State support for innovation is not a new concept. Support of cooperate research initiatives involving the state, higher education institutions, and industries has been part of national science and industrial policies for many decades. There has been significant state support for innovation of agriculture/food products, electronics, advanced military equipment, information technology, and biomedical technology and products.

State support tends to work best in developing new technologies and industries and tends to focus support on advanced basic scholarly research through science and research funding organizations, creation and support for research parks and industrial development zones fo…

No Christmas Business, But...

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Hello Show Attenders,

Following a spectacular Holiday Spectacular show with THREE guests (Louis Katz, Amy Dresner and Chris Thayer), The Business will be dark for the Christmas holiday week. However, we will be back for a big New Years Eve Eve show on Wed Dec 30th 2009. No secrets revealed yet, but plans are in the works for some knockout guests.





...and as Jan crests on the horizon, The Business is proud to ba a part of SF Sketchfest 2010 on both Thur Jan 21st and Friday Jan 22nd. Still at the Dark Room, but joined by new guests and other great sketch groups. Check www.sfsketchfest.com for more details. These will be the only Business shows until February, so come by and get your Biz Fix.

THANKS FOR ALL THE SUPPORT IN 2009!

Sincerely,
The Businessmen

A Bid That Could Save Maryland Racing

Details have not yet been made public of the initial bids, submitted last week, for the assets of the Maryland Jockey Club -- Laurel, Pimlico and the Bowie training center. And the final auction -- assuming anything's ever final in the ongoing saga of the Magna Entertainment bankruptcy -- won't be held until January 8th. We know that bids are in from real estate developer Carl Verstandig, partnering with a California gaming company, from the Cordish Co., which operates the Arundel Mills mall near Laurel, and from the De Francis family, whose prior stint at the helm of the MJC was somewhat less than stellar. And we suspect that, one way or another, Farnk Stronach will try to hang onto the tracks, either using his personal money or, if he can get away with it, using funding from one of his tame subsidiary corporations, at the usual expense of minority shareholders.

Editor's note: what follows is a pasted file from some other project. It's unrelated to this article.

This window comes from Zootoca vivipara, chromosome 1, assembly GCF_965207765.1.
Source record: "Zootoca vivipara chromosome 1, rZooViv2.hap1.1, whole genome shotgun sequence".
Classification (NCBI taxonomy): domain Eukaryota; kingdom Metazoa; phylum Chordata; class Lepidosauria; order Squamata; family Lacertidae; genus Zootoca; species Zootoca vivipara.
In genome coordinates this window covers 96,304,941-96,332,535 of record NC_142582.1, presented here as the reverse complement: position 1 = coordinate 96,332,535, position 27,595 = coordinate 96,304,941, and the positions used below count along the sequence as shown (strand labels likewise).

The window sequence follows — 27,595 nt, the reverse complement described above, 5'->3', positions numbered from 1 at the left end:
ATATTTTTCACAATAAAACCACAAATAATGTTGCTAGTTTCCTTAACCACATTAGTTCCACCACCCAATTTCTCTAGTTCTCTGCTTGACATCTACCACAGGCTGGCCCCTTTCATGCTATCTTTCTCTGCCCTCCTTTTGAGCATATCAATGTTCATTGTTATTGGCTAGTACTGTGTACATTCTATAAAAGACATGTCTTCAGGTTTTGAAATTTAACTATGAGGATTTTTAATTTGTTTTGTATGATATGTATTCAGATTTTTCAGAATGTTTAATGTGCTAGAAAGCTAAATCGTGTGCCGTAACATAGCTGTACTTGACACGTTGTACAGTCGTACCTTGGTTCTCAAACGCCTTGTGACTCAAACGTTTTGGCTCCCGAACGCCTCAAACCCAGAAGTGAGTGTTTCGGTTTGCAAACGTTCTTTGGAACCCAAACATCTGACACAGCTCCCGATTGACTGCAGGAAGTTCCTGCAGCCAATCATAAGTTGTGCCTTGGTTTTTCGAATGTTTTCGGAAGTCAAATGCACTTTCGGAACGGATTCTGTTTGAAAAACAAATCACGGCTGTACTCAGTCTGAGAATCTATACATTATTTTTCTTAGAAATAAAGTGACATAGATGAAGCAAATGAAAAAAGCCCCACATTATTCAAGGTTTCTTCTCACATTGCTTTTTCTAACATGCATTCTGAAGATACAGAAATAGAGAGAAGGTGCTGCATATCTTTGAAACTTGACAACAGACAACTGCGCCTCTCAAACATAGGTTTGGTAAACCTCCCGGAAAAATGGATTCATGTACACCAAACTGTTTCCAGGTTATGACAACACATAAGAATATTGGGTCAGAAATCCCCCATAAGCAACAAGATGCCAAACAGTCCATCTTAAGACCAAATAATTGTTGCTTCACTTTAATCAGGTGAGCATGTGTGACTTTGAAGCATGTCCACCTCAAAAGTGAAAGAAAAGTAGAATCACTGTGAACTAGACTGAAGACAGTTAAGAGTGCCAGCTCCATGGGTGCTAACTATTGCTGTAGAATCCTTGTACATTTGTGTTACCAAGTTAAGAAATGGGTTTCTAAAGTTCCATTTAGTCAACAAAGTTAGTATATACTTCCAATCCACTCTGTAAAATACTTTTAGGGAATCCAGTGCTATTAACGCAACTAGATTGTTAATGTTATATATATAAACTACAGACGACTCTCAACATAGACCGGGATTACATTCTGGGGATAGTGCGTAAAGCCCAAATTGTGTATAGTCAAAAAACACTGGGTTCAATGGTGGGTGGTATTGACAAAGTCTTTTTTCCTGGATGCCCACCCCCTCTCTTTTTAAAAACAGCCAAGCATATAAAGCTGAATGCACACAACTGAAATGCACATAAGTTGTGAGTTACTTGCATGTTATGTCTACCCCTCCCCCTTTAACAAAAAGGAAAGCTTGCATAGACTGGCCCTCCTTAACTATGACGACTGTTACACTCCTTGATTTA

For those of us who would like to see racing continue, and even thrive, in Maryland, none of these bids exactly mak…

The Bids are in for Maryland Tracks

Yesterday was the final date for interested parties to submit bids for the Maryland Jockey Club piece of Frank Stronach's bankrupt Magna Entertainment empire, comprising Pimlico and Laurel race tracks, the Bowie training center and an OTB. According to the Baltimore Post, one of the bidders is none other than the same DeFrancis family that owned the tracks prior to their sale to Stronach in 2002 and that, to be kind, is viewed with less than total love and affection by most in the Maryland racing community.
The names of all the bidders will be forwarded to Maryland state officials on Monday, but we already know that there's a competing bid from real estate developer Carl Verstandig, in partnership with an unnamed California gaming entity. Among other possible bidders are the family of Peter Angelos, the owner of the Baltimore Orioles, and a group headed by a well-known racing industry figure from Pennsylvania. And there's always the specter of Frank Stronach himself cobbli…

Why Does Anyone Bet on the Races?

Interesting piece in the New York Times yesterday, about Jesus Leonardo, a 57-year-old New Yorker who makes $45,000-$50,000 a year as a professional "stooper," picking up discarded parimutuel tickets and cashing in the winners. Leonardo, who collects the tickets at various OTB parlors in the city, rather than the race track, appears to be doing far better than most bettors, or for that matter, than NYC OTB itself, which is the latest racing-related entity to fall on the mercy of the bankruptcy court.

That got me thinking about why any of us bet on the races at all. In my own case, I've noticed that I hardly bet these days, certainly a lot less than I did, say, 10-15 years ago, even though I'm still as much, or more, of a follower of racing.

It seems to me that there are two likely reasons, in my own case. These may be merely personal, but perhaps they shed some light on the death spiral that racing as a whole seems to be in.

First, I've become involved in owning…